GREEN COVE SPRINGS – The Florida Department of Health in Clay County said beginning Jan. 11, the Overdose Data to Action Community Paramedicine Program will begin offering services to …
GREEN COVE SPRINGS – The Florida Department of Health in Clay County said beginning Jan. 11, the Overdose Data to Action Community Paramedicine Program will begin offering services to residents.
The OD2A Community Paramedicine Program, a collaborative partnership between the Department of Health in Clay County, the Clay County Board of County Commissioners, Clay County Fire Rescue and Clay Behavioral Health Care, was created to reduce opioid related drug overdoses in the county.
As part of this partnership, CCFR Community Paramedicine Program staff will offer Clay County residents who have experienced an opioid overdose the opportunity to receive Medication Assisted Therapy with follow up services through CBHC. MAT combines the use of medication with education and psychosocial and/or behavioral therapy to reduce mortality rates and improve outcomes in opioid addicted patients.
Once a prospective client consents to the program, CCFR Community Paramedicine Program staff will make daily contact (up to seven days) with the client to provide a dose of Buprenorphine, a medication approved by the Food and Drug Administration to treat opioid use disorder. Daily contact will end once CCFR staff confirm that a client has started services through CBHC. Clients accepted into the Paramedicine Program are eligible to receive periodic checks from the CCFR Paramedicine staff for up to one year.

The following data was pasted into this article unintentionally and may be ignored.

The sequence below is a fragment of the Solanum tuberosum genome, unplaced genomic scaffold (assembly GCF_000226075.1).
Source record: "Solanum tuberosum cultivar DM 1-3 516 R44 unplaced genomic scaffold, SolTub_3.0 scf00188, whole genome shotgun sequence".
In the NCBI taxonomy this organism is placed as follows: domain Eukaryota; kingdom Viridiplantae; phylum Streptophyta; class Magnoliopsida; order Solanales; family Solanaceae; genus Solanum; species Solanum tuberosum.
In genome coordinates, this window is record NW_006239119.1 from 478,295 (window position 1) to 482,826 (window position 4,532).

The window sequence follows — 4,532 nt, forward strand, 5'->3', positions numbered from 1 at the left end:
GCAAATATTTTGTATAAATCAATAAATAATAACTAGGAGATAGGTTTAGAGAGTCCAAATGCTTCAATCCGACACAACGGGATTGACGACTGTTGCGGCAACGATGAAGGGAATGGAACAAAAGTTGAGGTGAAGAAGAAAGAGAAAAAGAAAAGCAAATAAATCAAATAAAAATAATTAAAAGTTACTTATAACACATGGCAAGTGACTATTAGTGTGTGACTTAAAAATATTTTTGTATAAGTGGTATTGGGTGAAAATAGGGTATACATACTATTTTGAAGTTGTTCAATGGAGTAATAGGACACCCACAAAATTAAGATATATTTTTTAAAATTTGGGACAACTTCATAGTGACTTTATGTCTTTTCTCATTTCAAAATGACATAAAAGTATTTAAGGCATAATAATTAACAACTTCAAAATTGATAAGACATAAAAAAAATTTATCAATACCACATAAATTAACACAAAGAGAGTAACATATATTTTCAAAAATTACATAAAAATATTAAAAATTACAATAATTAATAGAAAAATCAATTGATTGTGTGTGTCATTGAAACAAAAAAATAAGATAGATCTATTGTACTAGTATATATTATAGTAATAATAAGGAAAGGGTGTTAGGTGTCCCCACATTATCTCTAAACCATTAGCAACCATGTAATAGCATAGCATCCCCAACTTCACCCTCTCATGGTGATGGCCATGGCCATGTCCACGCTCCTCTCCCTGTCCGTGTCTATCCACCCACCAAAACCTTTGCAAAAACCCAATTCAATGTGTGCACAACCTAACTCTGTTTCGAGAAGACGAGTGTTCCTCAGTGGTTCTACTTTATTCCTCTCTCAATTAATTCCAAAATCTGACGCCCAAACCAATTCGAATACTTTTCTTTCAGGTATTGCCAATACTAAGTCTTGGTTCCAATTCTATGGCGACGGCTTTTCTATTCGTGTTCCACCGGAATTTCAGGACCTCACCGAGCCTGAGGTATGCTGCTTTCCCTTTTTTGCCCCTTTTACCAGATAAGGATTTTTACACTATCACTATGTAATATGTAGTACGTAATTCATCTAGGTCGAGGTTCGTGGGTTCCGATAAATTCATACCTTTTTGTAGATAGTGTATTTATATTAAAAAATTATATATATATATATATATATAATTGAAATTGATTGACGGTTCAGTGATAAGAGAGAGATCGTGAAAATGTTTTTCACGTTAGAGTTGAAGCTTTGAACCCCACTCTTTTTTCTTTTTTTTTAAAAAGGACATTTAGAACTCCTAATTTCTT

Referrals to the program can occur through CCFR dispatch, field crews responding to overdose calls, or through walk in requests for assistance at CCFR stations. Local area hospitals, law enforcement officers and jail personnel can also refer to the OD2A Community Paramedicine Program via referral form. Residents interested in more information can contact DOH – Clay at (904) 529-2800 and those interested in receiving services can contact the Community Paramedicine Program team at (904) 284-7703. Residents can obtain education and supportive services, even if they decline MAT.
“This partnership is a vital step toward decreasing the rates of fatal and non-fatal opioid overdoses,” stated Heather Huffman, Administrator for DOH-Clay. “According to Florida Health Charts, Clay County’s rate of Drug Poisoning deaths and Unintentional Injury Deaths by Drug Poisoning for 100,000 people exceed the State of Florida rate. In 2019 alone, there were 124 non-fatal opioid involved overdoses and 248 opioid-involved non-fatal overdose emergency department visits. By October of 2020, there were 429 incidents where Narcan was administered by CCFR to 449 patients. We are confident that through community education, the efforts of the Opioid Task Force and the Community Paramedicine Program services, we will see a decrease in opioid overdoses and deaths.”
“Clay County Fire Rescue would like to thank Baptist Clay, Orange Park Medical Center, St. Vincent’s Clay, the Clay County Sheriff’s Office and the Department of Health in Clay County for their partnership and support in making this endeavor a whole community approach,” stated Battalion Chief Glenn East, the Clay County Fire Rescue Paramedicine Coordinator. DOH Clay also facilitates the Opioid Task Force meetings conducted virtually using the Microsoft Teams platform. Representatives from several local agencies attend and the Task Force welcomes residents who want to become involved. If you are interested in participating, contact Mary Imhansiemhonehi, Opioid Prevention Coordinator at (904) 529-2831 or via e-mail at email@example.com for an invite. The next meeting will be held on Wednesday, Jan. 20.